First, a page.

How the news affects the stock market is one of the biggest enigmas in trading. Intuitively, bad news should make stock prices go down and good news makes them go up. Unfortunately, it is rarely that simple. This often contradictory puzzle of news and the stock market is the number one reason people claim “the market is rigged”.

While news is important to the stock market, the thing most people forget is news by itself doesn’t move prices, only traders buying and selling can do that. If we take this concept to the next level, it isn’t news driving market moves, but traders’ reaction to the news that matters.

Why this distinction is so important is because all traders come to the market with expectations. Expectations and beliefs about what will happen next. That means it isn’t whether the news is good or bad, but if the news is better or worse than the crowd expects. This is where the confusing paradox of “good news is bad” and “bad news is good” comes from.

Traders often correctly anticipate a piece of news and they trade the market ahead of it. And when their intuition proves right, rather than make money, the trader gets hit with a stinging loss when the market moves in the opposite direction of what it “should do”. When traders get the news right but lose money is when they start claiming “the market is rigged”. Sound familiar?

The mistake is thinking the market should react to the news. What we really should be focused on is the market’s reaction to the news, not the news itself. This is concept is extremely important in the current environment. Trade wars, Fed interest rates, and hints of a looming recession have may traders running scared. But paradoxically, the stock market remains stubbornly stuck near all-time highs.

If a person was only looking at the headlines, it would be easy to assume the market is well on its way into a bear market. But if we look at the market’s reaction to these headlines, we actually see the opposite. A market that is frustratingly indifferent.

If our goal is to make money, then we should be trading the market, not the news. No matter what we think of these headlines, the only thing that matters is what the market thinks. Keep that in mind when you place your next trade.

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Tags: CMU S&P 500 Nasdaq $SPY $QQQ $study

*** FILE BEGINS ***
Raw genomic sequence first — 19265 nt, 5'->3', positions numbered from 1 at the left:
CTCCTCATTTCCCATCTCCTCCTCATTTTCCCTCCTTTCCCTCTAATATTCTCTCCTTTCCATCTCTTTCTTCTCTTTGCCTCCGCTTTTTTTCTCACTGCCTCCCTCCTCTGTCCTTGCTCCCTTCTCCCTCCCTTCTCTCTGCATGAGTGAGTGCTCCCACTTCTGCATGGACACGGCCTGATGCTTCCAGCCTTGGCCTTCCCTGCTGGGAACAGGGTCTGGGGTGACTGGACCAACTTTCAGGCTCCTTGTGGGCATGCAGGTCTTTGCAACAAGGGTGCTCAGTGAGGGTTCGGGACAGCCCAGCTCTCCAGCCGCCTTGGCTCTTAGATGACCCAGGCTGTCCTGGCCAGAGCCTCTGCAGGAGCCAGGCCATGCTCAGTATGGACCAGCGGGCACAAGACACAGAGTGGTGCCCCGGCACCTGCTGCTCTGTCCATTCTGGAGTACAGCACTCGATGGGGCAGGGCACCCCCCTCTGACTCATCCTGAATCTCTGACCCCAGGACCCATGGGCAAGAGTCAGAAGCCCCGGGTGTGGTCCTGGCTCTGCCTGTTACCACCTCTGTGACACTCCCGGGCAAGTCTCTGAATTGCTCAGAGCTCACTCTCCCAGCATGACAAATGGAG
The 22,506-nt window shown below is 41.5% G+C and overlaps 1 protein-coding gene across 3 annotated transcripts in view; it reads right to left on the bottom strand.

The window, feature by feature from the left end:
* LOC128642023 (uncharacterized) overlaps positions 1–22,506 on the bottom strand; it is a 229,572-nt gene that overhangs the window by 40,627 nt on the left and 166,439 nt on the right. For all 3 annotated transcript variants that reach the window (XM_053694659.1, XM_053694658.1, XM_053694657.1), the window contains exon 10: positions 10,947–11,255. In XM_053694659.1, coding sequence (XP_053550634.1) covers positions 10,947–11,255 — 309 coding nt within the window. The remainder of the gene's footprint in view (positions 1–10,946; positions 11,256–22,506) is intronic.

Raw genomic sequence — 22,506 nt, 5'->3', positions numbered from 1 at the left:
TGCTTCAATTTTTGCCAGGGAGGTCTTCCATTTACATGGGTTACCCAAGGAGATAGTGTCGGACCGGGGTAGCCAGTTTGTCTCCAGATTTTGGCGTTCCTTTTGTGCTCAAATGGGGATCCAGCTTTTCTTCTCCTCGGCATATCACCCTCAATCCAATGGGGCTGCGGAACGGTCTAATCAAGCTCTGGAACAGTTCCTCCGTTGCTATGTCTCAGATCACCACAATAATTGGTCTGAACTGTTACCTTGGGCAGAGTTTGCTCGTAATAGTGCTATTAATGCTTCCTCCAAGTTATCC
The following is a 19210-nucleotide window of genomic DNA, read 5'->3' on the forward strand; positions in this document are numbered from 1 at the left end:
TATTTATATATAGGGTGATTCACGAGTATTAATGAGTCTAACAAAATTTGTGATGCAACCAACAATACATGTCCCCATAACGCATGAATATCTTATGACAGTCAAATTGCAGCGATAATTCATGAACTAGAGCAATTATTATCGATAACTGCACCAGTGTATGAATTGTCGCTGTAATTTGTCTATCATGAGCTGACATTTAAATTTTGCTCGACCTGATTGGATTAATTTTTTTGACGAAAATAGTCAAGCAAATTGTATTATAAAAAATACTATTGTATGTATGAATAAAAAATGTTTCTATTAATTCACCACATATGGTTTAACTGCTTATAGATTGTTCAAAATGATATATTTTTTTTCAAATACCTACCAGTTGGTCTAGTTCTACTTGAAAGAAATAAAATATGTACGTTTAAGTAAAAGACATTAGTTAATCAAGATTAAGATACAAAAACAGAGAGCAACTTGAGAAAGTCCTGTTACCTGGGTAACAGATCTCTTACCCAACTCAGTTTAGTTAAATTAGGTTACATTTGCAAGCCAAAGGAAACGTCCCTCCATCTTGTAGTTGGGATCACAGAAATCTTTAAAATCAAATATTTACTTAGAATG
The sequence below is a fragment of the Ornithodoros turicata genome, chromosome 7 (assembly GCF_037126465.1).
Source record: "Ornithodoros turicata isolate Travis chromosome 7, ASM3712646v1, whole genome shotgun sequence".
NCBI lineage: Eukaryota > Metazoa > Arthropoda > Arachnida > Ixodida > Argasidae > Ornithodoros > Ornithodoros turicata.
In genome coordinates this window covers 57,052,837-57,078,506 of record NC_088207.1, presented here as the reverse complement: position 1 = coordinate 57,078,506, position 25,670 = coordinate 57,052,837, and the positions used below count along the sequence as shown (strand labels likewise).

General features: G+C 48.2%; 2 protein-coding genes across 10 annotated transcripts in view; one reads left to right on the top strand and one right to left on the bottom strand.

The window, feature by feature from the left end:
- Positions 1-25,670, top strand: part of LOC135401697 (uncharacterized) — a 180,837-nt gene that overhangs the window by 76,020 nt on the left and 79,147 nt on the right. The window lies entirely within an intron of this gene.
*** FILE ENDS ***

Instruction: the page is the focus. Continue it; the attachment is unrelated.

Dec 19

CMU: Bad Luck Brian buys the dot-com bubble

By Jani Ziedins | Free CMU

Cracked.Market University

If I asked a crowd what was the absolute worst time to start investing over the last few decades, no doubt the most common answer would be at the top of the dot-com bubble. Everyone knows the story. The tech-heavy NASDAQ peaked in March 2000 above 5,000, and it took another 14 agonizing years before the NASDAQ returned to those highs. In the meantime, the Nasdaq plunged more than 70% from those heady highs.

So exactly how bad would it be to start investing at the peak of the dot-com bubble? Let’s find out. For this exercise, we recruited Bad Luck Brian. In 2000, he graduated from college with an engineering degree and landed his first real job in March 2000. Following the advice of everyone around him, he started investing in the tech-heavy Nasdaq. He told human resources to take $500 out each month and put it into a zero-cost Nasdaq index fund.

And true to his name, Bad Luck Brian promptly forgot about his recurring investments in tech stocks. While the smart people were pulling out of their investments during the bloody tech collapse and subsequent recession, Brian continued throwing $500 away every month. He was buying the Nasdaq as it tumbled -10%, -20%, -30%, -40%, -50%, -60% and he even bought when the selling climaxed at -70%. What an idiot, right?

So given how unlucky Brian is, how horribly awful did his investment turn out? The attached chart shows his returns versus the Nasdaq. As expected, the first few years were terrible. Brian lost more than 40% his principle in those early years. But even then something strange was happening. Even though the Nasdaq kept falling, Brian’s losses were consistently smaller than the Nasdaq’s. When the index was 70% under the highs, Brian was only down 40%. While no one wants to be down 40%, that is definitely better than -70%.